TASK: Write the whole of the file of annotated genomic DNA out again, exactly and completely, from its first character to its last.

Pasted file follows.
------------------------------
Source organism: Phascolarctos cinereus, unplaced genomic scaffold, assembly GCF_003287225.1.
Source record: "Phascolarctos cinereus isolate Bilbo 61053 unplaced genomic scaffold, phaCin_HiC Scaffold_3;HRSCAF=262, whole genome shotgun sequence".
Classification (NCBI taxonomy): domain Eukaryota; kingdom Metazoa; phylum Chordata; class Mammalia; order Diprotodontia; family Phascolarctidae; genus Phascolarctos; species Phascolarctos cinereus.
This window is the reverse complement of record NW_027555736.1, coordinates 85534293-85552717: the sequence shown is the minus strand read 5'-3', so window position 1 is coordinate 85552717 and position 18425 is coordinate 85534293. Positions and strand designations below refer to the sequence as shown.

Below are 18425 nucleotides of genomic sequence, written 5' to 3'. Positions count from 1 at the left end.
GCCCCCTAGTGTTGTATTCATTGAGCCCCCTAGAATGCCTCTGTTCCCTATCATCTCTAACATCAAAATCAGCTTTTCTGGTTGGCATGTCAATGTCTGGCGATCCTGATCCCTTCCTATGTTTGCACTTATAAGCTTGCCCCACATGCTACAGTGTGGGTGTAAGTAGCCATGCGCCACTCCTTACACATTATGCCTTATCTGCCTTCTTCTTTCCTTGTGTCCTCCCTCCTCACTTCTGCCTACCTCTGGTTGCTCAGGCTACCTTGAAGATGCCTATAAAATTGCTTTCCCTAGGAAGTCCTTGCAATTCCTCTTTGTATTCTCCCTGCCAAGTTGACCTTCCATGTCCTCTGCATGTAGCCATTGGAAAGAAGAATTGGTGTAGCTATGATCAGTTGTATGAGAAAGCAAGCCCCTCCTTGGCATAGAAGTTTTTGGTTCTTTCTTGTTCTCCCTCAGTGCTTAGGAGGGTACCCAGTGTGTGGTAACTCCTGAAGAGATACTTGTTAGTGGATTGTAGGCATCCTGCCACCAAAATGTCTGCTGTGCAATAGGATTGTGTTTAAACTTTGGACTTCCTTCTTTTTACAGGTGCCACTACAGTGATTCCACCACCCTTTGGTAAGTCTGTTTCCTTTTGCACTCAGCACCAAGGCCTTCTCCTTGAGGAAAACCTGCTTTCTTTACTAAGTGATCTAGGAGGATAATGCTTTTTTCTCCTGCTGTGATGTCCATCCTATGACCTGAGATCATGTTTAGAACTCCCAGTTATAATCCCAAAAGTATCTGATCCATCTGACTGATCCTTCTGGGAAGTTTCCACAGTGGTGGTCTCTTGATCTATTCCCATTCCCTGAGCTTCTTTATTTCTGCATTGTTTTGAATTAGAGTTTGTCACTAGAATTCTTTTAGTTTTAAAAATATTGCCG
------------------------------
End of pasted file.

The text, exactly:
Source organism: Phascolarctos cinereus, unplaced genomic scaffold, assembly GCF_003287225.1.
Source record: "Phascolarctos cinereus isolate Bilbo 61053 unplaced genomic scaffold, phaCin_HiC Scaffold_3;HRSCAF=262, whole genome shotgun sequence".
Classification (NCBI taxonomy): domain Eukaryota; kingdom Metazoa; phylum Chordata; class Mammalia; order Diprotodontia; family Phascolarctidae; genus Phascolarctos; species Phascolarctos cinereus.
This window is the reverse complement of record NW_027555736.1, coordinates 85534293-85552717: the sequence shown is the minus strand read 5'-3', so window position 1 is coordinate 85552717 and position 18425 is coordinate 85534293. Positions and strand designations below refer to the sequence as shown.

Below are 18425 nucleotides of genomic sequence, written 5' to 3'. Positions count from 1 at the left end.
GCCCCCTAGTGTTGTATTCATTGAGCCCCCTAGAATGCCTCTGTTCCCTATCATCTCTAACATCAAAATCAGCTTTTCTGGTTGGCATGTCAATGTCTGGCGATCCTGATCCCTTCCTATGTTTGCACTTATAAGCTTGCCCCACATGCTACAGTGTGGGTGTAAGTAGCCATGCGCCACTCCTTACACATTATGCCTTATCTGCCTTCTTCTTTCCTTGTGTCCTCCCTCCTCACTTCTGCCTACCTCTGGTTGCTCAGGCTACCTTGAAGATGCCTATAAAATTGCTTTCCCTAGGAAGTCCTTGCAATTCCTCTTTGTATTCTCCCTGCCAAGTTGACCTTCCATGTCCTCTGCATGTAGCCATTGGAAAGAAGAATTGGTGTAGCTATGATCAGTTGTATGAGAAAGCAAGCCCCTCCTTGGCATAGAAGTTTTTGGTTCTTTCTTGTTCTCCCTCAGTGCTTAGGAGGGTACCCAGTGTGTGGTAACTCCTGAAGAGATACTTGTTAGTGGATTGTAGGCATCCTGCCACCAAAATGTCTGCTGTGCAATAGGATTGTGTTTAAACTTTGGACTTCCTTCTTTTTACAGGTGCCACTACAGTGATTCCACCACCCTTTGGTAAGTCTGTTTCCTTTTGCACTCAGCACCAAGGCCTTCTCCTTGAGGAAAACCTGCTTTCTTTACTAAGTGATCTAGGAGGATAATGCTTTTTTCTCCTGCTGTGATGTCCATCCTATGACCTGAGATCATGTTTAGAACTCCCAGTTATAATCCCAAAAGTATCTGATCCATCTGACTGATCCTTCTGGGAAGTTTCCACAGTGGTGGTCTCTTGATCTATTCCCATTCCCTGAGCTTCTTTATTTCTGCATTGTTTTGAATTAGAGTTTGTCACTAGAATTCTTTTAGTTTTAAAAATATTGCCG